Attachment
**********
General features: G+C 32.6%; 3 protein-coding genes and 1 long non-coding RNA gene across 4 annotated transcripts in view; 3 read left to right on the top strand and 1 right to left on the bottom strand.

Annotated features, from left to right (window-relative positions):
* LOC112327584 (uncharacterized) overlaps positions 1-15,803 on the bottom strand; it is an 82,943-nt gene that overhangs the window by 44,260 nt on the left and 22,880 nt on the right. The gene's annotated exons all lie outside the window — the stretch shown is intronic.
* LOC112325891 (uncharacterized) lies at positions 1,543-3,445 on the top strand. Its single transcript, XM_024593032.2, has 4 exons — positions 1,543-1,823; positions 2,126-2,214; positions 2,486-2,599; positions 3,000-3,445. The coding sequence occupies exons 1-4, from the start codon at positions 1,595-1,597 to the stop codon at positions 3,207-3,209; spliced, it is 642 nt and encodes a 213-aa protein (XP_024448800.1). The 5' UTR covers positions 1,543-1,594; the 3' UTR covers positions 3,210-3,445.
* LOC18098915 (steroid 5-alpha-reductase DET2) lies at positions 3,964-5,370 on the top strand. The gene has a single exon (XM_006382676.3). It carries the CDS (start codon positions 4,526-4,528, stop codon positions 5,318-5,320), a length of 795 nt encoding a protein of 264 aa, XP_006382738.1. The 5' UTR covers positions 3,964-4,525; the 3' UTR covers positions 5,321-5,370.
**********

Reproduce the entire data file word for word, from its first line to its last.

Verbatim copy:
General features: G+C 32.6%; 3 protein-coding genes and 1 long non-coding RNA gene across 4 annotated transcripts in view; 3 read left to right on the top strand and 1 right to left on the bottom strand.

Annotated features, from left to right (window-relative positions):
* LOC112327584 (uncharacterized) overlaps positions 1-15,803 on the bottom strand; it is an 82,943-nt gene that overhangs the window by 44,260 nt on the left and 22,880 nt on the right. The gene's annotated exons all lie outside the window — the stretch shown is intronic.
* LOC112325891 (uncharacterized) lies at positions 1,543-3,445 on the top strand. Its single transcript, XM_024593032.2, has 4 exons — positions 1,543-1,823; positions 2,126-2,214; positions 2,486-2,599; positions 3,000-3,445. The coding sequence occupies exons 1-4, from the start codon at positions 1,595-1,597 to the stop codon at positions 3,207-3,209; spliced, it is 642 nt and encodes a 213-aa protein (XP_024448800.1). The 5' UTR covers positions 1,543-1,594; the 3' UTR covers positions 3,210-3,445.
* LOC18098915 (steroid 5-alpha-reductase DET2) lies at positions 3,964-5,370 on the top strand. The gene has a single exon (XM_006382676.3). It carries the CDS (start codon positions 4,526-4,528, stop codon positions 5,318-5,320), a length of 795 nt encoding a protein of 264 aa, XP_006382738.1. The 5' UTR covers positions 3,964-4,525; the 3' UTR covers positions 5,321-5,370.